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There's an app that does it called VPN Auto-Connect (Mac App Store link). It's $0.99.

Once started, it lives in your menu bar; when you use it to turn VPN "on", it will monitor a VPN connection profile you set up in OS X's Network preference pane and ensure you always remain connected to it. VPN Auto-Connect's menu-bar icon provides a list of all the VPN connections you've defined and lets you choose which one to always connect to.

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We're looking for long answers that provide some explanation and context. Don't just give a one-line answer; explain why your answer is right, ideally with citations. Answers that don't include explanations may be removed.

    
Welcome to Ask Different! Thanks for your answer, John! Can you add more information about the app you linked to? How does it answer the question? What specific features make it the app that the OP needs? –  daviesgeek Jul 18 '12 at 21:37

I'm using different approach to keep my VPN connection alive. This involves getting a very simple launchd daemon running which allows maintaining VPN connection without any user logged in (this also avoid VPN disconnection popups when resuming from sleep mode).

create a launchd plist file from terminal :

sudo nano /Library/LaunchDaemons/my.vpn.connector.plist

and enter following content :

<?xml version="1.0" encoding="UTF-8"?>
<!DOCTYPE plist PUBLIC "-//Apple//DTD PLIST 1.0//EN" "http://www.apple.com/DTDs/PropertyList-1.0.dtd">
<plist version="1.0">
<dict>
    <key>RunAtLoad</key>
    <true/>
    <key>KeepAlive</key>
    <dict>
        <key>NetworkState</key>
        <true/>
    </dict>
    <key>Label</key>
    <string>my.vpn.connector</string>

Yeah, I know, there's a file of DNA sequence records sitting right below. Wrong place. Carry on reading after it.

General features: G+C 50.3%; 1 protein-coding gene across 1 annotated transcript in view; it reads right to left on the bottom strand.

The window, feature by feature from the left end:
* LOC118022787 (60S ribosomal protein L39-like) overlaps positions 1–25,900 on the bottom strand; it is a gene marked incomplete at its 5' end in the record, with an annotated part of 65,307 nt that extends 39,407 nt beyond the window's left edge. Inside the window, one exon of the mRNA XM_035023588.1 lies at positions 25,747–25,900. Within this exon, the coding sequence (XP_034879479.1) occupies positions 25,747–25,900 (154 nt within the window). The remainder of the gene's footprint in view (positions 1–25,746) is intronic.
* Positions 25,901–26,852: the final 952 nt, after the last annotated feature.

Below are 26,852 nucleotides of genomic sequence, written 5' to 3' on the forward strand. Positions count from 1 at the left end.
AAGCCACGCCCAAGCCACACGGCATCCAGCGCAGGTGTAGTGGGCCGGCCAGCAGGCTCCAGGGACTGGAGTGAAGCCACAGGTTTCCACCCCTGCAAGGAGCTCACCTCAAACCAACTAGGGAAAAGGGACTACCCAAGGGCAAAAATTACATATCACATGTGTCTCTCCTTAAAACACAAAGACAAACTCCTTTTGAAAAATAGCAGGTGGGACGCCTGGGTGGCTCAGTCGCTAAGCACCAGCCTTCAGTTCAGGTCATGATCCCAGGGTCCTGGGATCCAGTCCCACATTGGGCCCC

<key>ProgramArguments</key>
    <array>
        <string>bash</string>
        <string>-c</string>
        <string>(test $(networksetup -showpppoestatus MyVPN) = 'disconnected' &amp;&amp;  ping -o my.vpn.server.url &amp;&amp; networksetup -connectpppoeservice MyVPN) ; sleep 10</string>
    </array>
</dict>
</plist>

You can use following command to start your daemon and test:

launchctl load /Library/LaunchDaemons/my.vpn.connector.plist

This way, you have a daemon running for all users, connection attempted only when internet connection is available. Also, VPN is reconnected automatically when internet connection is back…

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A new option is VPN Monitor available on the AppStore. It allows for more customization, like auto-login, cycling through VPN connections, etc. At least OS X 10.9 Mavericks required.

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The beauty of AppleScripts is that you can do almost anything with it and it's free, the downside is that they are usually not very responsive (polling at a fixed time interval) and lack features only native MAC OS X apps can have. A nice and new VPN auto reconnect app is "VPN Monitor" in the app store, it reconnects instantly the moment a VPN connection drops, is able to reconnect to a different VPN service if the preferred service is down, connects at start-up, keeps track of your downtime and uses a minimum of system resources to run in the background as a statusbar application. VPN Monitor

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Please have a look at the FAQ, especially the part about self-promotion –  patrix Aug 2 at 7:41